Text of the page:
Science & Technology News    

Key developments in science and technology in agriculture.


Public back gene-editing tech as climate worries rise

Farming UK

17 September 2021

The public want farmers to have access to new precision breeding techniques such as gene-editing to respond better to climate change, a new survey says. It indicates rising concern about the environment following a summer of droughts and heat waves, including the hottest temperatures recorded in Europe since records began.

The YouGov survey of over 2,000 adults, carried out on behalf of the Agricultural Biotechnology Council, shows public enthusiasm for new approaches to farming in light of these extremes.

The majority of those surveyed (81%) agreed that farmers should be able to benefit from innovations that could help them play their role in meeting the UK goal of reaching net-zero by 2050. Three-quarters (75%) of respondents agreed that one of the key advantages of embracing innovations in agriculture is the reduction in the UK’s reliance on imports from other countries.

Not enough importance placed on Britain’s food production says NFU

Farming Online

16 September 2021

The NFU is calling for a commitment from government that Britain’s food production will not slip below its current level of 60% self-sufficiency. They also want to see greater ambition in promoting British food at home and abroad to help with food security.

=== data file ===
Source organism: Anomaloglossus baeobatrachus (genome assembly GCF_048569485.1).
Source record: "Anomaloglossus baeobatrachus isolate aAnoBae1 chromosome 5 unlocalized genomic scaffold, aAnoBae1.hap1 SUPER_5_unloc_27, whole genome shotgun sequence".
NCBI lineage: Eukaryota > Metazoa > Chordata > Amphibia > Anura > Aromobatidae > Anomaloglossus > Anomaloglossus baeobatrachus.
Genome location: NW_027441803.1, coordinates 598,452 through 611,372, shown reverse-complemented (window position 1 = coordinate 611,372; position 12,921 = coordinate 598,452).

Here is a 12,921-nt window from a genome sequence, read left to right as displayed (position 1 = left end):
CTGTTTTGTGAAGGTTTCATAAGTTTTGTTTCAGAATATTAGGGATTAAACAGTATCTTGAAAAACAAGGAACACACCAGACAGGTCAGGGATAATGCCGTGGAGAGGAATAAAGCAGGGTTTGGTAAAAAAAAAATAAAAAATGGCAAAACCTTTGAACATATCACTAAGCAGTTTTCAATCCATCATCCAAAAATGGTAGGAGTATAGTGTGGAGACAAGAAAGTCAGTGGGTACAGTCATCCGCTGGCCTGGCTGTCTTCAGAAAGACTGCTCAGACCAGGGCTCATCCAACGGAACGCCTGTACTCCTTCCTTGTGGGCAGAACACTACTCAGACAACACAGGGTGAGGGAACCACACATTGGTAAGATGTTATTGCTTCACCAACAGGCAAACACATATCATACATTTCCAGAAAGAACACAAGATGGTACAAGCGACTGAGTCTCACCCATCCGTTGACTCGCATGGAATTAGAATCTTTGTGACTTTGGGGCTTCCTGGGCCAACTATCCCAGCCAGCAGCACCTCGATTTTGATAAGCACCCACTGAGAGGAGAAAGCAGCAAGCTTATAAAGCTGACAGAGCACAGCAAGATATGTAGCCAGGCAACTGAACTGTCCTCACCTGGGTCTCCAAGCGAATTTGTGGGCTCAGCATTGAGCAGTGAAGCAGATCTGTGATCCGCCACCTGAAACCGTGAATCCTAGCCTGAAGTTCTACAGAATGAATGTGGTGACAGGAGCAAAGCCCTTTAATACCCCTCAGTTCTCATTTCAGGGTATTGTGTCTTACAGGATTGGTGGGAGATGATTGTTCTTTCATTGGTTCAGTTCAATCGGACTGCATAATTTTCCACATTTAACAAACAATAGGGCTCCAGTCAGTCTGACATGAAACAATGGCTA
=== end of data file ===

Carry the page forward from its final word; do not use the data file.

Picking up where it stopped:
NFU President Minette Batters officially launched the new British Food: Leading The Way report at their Back British Farming Day event in Westminster. She asked the government to complete a comprehensive report on UK food security later this year, covering the country’s production of key foods and its contribution to global food security.

UK set to approve gene-edited livestock and crops in major post-Brexit break with EU policy


16 September 2021

Ministers are set to give the go-ahead to the use of gene editing in agriculture which could see altered produce on the supermarket shelves in five years time, i can reveal.

The Government is expected to issue its response to its own consultation on the technology at the end of the month that will give the green light to the “cautious exploration” of genetic engineering in farming.

The move will mark the biggest divergence by the UK away from existing European laws since leaving the EU, which has banned the technique for years amid fears it is unsafe.

Study shows hedgerows can deliver big financial returns

Farmers Weekly

7 September 2021